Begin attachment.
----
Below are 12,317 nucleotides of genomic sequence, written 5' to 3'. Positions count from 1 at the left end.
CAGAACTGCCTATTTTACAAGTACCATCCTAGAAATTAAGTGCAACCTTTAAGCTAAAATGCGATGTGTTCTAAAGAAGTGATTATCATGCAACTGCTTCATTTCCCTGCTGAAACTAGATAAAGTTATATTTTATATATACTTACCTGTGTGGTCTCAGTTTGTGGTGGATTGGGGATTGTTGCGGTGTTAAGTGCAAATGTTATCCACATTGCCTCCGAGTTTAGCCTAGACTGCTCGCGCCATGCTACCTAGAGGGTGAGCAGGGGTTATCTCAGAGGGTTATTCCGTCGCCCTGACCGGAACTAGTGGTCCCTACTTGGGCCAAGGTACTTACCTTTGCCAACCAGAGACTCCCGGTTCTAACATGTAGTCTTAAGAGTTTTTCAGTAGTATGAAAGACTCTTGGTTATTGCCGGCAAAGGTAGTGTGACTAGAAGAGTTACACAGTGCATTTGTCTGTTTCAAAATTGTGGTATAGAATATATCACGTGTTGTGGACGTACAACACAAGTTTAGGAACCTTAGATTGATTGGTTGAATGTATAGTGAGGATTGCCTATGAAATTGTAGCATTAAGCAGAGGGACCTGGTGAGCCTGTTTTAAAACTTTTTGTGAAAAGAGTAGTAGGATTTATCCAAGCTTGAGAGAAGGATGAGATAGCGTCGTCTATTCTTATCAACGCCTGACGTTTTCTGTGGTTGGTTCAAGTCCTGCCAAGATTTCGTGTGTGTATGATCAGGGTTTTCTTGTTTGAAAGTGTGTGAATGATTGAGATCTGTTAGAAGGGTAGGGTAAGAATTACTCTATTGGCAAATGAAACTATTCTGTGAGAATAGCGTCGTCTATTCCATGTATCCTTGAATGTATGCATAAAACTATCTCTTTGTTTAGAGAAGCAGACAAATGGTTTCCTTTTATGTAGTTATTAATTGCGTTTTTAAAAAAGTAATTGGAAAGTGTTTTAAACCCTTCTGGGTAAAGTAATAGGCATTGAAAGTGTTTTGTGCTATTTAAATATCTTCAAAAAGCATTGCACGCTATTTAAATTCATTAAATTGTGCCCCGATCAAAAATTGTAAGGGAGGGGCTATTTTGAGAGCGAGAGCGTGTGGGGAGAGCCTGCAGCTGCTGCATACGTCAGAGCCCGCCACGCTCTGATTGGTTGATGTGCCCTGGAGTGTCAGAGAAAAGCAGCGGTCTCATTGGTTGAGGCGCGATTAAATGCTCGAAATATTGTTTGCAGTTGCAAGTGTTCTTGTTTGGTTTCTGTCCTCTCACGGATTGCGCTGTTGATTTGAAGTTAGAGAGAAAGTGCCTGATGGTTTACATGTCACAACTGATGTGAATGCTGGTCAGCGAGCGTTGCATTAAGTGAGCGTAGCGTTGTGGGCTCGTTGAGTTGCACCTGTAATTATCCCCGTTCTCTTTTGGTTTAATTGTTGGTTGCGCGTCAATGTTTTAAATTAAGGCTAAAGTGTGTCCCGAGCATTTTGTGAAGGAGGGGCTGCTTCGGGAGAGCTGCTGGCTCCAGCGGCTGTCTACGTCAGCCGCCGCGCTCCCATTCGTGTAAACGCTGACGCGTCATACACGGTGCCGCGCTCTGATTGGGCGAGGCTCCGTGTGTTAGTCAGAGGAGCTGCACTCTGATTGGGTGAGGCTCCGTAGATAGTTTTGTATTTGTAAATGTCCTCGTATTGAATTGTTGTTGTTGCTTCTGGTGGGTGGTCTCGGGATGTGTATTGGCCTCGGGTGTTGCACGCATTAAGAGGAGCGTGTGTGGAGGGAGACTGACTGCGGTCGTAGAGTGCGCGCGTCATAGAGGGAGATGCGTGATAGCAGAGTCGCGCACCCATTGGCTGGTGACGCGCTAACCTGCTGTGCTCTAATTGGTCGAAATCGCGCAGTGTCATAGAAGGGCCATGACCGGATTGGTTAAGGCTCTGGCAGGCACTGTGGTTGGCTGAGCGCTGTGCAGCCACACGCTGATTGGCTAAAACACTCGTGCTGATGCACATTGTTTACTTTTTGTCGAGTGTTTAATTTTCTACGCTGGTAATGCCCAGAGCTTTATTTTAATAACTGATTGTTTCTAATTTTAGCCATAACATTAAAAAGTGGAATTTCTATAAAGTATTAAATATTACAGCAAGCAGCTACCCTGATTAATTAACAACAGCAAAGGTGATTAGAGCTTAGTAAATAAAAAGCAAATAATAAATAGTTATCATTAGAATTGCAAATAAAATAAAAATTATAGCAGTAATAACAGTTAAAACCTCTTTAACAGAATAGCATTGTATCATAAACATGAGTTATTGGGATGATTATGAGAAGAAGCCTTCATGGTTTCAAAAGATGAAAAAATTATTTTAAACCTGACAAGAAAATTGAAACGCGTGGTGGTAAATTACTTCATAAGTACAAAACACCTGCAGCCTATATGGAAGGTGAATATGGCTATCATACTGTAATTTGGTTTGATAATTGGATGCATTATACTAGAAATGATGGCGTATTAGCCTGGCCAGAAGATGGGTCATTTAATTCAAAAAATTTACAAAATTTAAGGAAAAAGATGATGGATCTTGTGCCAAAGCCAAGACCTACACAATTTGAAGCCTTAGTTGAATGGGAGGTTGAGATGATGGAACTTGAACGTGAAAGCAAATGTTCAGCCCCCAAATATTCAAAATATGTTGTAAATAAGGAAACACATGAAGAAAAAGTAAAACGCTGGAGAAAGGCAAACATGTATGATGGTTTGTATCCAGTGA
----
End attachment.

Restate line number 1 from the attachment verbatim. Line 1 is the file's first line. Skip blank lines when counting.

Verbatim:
Below are 12,317 nucleotides of genomic sequence, written 5' to 3'. Positions count from 1 at the left end.